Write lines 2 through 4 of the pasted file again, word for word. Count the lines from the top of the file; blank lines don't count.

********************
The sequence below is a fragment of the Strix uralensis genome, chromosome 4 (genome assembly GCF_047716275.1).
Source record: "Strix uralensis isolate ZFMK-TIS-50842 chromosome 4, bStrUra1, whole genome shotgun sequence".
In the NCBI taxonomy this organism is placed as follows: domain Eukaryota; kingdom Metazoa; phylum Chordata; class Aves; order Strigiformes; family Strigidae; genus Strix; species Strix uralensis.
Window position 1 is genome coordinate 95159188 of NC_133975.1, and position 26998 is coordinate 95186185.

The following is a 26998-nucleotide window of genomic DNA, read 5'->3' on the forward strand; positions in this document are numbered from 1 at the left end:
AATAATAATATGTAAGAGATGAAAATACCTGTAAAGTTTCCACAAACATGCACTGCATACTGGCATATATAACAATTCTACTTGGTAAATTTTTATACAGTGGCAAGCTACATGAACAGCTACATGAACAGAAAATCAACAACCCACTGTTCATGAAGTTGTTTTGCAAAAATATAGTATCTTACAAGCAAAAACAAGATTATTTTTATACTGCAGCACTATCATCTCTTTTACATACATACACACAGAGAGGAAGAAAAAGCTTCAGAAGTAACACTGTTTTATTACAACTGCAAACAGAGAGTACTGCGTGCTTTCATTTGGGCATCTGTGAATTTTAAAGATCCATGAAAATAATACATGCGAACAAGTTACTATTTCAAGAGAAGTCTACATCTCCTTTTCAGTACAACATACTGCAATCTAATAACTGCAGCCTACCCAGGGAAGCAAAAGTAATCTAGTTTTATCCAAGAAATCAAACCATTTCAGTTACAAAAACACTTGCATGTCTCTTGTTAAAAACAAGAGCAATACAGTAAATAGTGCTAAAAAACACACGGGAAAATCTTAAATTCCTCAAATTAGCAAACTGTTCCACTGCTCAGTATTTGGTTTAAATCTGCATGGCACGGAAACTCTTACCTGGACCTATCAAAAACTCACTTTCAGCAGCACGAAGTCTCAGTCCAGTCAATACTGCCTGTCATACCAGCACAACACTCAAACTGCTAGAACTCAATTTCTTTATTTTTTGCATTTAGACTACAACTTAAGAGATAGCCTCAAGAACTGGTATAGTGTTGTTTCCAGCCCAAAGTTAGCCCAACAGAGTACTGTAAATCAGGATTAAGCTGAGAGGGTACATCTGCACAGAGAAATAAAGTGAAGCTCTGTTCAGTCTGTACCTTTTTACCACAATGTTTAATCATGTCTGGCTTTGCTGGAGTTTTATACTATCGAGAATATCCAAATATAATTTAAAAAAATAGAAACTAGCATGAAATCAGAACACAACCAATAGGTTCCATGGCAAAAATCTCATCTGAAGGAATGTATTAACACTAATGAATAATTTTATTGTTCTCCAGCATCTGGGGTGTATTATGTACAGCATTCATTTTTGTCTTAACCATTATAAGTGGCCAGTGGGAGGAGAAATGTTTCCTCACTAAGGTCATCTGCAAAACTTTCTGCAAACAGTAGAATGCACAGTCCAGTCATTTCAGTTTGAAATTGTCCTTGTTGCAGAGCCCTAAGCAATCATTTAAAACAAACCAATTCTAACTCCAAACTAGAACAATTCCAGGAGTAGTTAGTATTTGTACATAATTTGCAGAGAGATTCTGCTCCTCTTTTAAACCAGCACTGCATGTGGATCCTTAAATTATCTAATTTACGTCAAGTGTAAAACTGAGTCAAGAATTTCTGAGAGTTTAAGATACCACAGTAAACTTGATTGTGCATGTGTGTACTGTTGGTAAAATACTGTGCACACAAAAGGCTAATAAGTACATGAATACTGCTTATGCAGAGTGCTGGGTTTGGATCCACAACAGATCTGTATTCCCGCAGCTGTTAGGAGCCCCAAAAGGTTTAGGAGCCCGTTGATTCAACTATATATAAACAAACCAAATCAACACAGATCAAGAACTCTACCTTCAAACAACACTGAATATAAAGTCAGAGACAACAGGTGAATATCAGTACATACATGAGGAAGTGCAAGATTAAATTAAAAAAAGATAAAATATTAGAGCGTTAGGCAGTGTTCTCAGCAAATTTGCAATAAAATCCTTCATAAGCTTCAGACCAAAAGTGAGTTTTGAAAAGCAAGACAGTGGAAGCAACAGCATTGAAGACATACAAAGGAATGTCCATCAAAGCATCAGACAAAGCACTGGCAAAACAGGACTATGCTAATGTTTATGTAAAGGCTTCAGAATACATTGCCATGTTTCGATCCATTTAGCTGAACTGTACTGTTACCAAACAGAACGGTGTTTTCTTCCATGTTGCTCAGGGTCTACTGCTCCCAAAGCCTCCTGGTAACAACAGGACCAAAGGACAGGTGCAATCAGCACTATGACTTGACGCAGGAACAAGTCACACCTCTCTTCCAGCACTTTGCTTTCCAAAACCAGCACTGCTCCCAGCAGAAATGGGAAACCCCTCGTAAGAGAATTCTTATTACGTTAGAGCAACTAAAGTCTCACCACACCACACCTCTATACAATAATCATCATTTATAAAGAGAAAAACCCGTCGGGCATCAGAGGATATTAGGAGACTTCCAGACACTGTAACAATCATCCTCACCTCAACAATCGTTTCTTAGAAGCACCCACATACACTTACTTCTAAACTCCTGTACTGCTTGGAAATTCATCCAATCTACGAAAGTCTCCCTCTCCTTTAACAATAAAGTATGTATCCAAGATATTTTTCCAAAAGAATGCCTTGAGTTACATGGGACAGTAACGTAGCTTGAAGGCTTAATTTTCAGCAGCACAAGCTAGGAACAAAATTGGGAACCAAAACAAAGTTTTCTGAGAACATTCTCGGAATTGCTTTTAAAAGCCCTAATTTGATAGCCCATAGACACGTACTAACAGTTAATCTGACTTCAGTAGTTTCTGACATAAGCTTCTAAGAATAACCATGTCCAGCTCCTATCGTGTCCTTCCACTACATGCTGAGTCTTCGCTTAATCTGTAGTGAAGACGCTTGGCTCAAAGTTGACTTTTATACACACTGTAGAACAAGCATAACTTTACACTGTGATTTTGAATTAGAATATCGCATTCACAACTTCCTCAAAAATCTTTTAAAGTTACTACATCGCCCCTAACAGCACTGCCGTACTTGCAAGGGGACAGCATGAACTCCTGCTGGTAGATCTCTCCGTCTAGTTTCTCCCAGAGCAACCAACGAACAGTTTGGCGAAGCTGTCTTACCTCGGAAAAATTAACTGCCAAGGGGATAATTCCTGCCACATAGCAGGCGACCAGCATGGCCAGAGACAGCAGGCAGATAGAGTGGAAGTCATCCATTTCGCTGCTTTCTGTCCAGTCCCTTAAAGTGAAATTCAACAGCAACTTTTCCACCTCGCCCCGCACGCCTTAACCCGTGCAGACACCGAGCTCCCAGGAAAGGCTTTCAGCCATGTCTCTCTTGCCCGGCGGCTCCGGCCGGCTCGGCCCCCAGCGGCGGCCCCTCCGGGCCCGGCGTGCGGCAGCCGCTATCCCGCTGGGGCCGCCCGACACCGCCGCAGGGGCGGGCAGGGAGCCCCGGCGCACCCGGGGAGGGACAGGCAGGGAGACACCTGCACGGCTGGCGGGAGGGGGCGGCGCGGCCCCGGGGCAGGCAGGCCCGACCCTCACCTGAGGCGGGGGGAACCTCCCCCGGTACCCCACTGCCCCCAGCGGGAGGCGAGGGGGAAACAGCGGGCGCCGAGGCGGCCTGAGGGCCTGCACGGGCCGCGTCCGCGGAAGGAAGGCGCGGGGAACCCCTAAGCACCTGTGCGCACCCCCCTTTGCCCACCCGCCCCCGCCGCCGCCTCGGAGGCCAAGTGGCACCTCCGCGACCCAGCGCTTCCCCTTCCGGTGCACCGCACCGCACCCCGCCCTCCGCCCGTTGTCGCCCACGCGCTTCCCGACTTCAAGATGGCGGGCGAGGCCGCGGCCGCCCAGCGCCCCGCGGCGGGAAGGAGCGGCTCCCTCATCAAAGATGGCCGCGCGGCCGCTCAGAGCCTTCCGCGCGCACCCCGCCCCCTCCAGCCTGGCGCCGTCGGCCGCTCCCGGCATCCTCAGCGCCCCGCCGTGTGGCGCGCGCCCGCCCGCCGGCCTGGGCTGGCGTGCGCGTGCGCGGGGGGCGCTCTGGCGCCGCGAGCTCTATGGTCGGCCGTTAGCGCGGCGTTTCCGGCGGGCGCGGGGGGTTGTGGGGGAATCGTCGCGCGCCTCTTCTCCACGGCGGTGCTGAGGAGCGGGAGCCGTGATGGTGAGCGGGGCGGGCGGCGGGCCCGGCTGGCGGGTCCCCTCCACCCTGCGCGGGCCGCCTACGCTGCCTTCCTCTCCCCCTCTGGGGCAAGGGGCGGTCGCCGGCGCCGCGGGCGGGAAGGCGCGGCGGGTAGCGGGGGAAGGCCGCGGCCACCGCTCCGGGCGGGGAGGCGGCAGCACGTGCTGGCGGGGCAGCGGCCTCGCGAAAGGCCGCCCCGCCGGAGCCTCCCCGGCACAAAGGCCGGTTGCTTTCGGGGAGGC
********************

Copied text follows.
Source record: "Strix uralensis isolate ZFMK-TIS-50842 chromosome 4, bStrUra1, whole genome shotgun sequence".
In the NCBI taxonomy this organism is placed as follows: domain Eukaryota; kingdom Metazoa; phylum Chordata; class Aves; order Strigiformes; family Strigidae; genus Strix; species Strix uralensis.
Window position 1 is genome coordinate 95159188 of NC_133975.1, and position 26998 is coordinate 95186185.